Dying is a matter of “when”, not “if”. Pretty much everyone knows what they should do to make their final arrangements, and doing so is not just for the old and infirm. Even you college students could get hit by a bus and die tomorrow. If you’ve got more than a few possessions or think you might even consider having children someday or don’t want your brothers to fight over your DVD collection, you need a will. If you’ve got a complicated family of in-laws, outlaws, stepkids and exes, you REALLY need a will. If you are the parent or guardian of a disabled person you need to make legal arrangements and trusts NOW. If you are a member of the GLBT community and don’t yet have the same rights as everyone else, you MUST have a will.
If you have strong feelings about organ donation (you do, don’t you?) don’t just sign a donor card. Your family can override your wishes when you die. Your Durable Power of Attorney for Healthcare, your Living Will, and your Power of Attorney should be executed, discussed with your next of kin and safely stored where they can retrieve them when needed. Don’t forget to choose a guardian for your kids and make arrangements for your pets.
Today’s topic is more about notifications than arrangements. It was simple enough when my parents died; we notified family members and close friends, then got in touch with the company Daddy worked for his entire life. Both my parents graduated from Rice University and were active in the alumni association, so we called them and asked them to get the word out. They’d volunteered for a variety of organizations and causes, and they’d been members of the same church for eons. We knew which neighbors they were friends with and we called them. Their address books provided the names of friends we weren’t aware of, and obituaries in the local paper were seen by the one or two friends we’d missed.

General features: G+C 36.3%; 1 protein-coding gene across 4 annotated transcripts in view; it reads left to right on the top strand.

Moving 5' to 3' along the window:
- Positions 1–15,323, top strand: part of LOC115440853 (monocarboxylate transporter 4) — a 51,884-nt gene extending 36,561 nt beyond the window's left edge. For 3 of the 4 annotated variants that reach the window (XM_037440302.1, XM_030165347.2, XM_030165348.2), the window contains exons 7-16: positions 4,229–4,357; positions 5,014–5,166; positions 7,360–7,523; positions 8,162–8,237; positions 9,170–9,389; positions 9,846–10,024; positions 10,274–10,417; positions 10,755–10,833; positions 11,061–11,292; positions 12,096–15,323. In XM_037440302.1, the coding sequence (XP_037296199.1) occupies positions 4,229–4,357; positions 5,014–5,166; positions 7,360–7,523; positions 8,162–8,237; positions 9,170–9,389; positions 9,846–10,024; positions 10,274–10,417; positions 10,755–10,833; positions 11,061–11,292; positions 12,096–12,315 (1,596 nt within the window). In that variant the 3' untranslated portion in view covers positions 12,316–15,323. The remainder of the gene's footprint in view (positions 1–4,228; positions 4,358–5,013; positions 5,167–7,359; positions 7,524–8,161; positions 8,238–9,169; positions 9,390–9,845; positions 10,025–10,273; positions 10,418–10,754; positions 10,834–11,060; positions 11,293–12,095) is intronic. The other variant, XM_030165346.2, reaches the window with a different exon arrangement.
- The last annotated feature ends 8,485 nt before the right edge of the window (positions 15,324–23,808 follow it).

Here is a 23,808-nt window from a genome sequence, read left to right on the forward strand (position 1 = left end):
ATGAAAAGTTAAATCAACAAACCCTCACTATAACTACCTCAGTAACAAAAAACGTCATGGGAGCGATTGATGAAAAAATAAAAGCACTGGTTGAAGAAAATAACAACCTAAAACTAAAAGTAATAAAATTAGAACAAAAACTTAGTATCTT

My, how times have changed! Address books have been replaced with password protected computers and handheld devices. If your survivors are lucky enough to know (or guess) your passwords, what then? Will they know which social networking site(s) you frequent … and how to get into them? Do they know if you’re in secret facebook groups, and how to contact someone in the group?
What about the financial sites you use? I’ve got a Power of Attorney and my son knows where it is, but he could begin managing my affairs immediately if he knew how to access my accounts online. Should I give him that information now? Just in case? If not, what do I do with the myriad web addresses and sign-in names and passwords currently clogging my brain?
More to the point today, if you die and you’re still an active member of this crazy place, how will we know?
At the end of 2009 I saw a posting on facebook that resonated with me. I don’t remember who posted it, so this is as close as I can come to the original:
My New Year’s resolution is to stop referring to you guys as my internet friends. You’re friends, period.
Do Nurse Kelley a favor, please. Tell someone you love and trust how to access your account here, or how to get in touch with a mutual friend here. Don’t just disappear:
Republished by request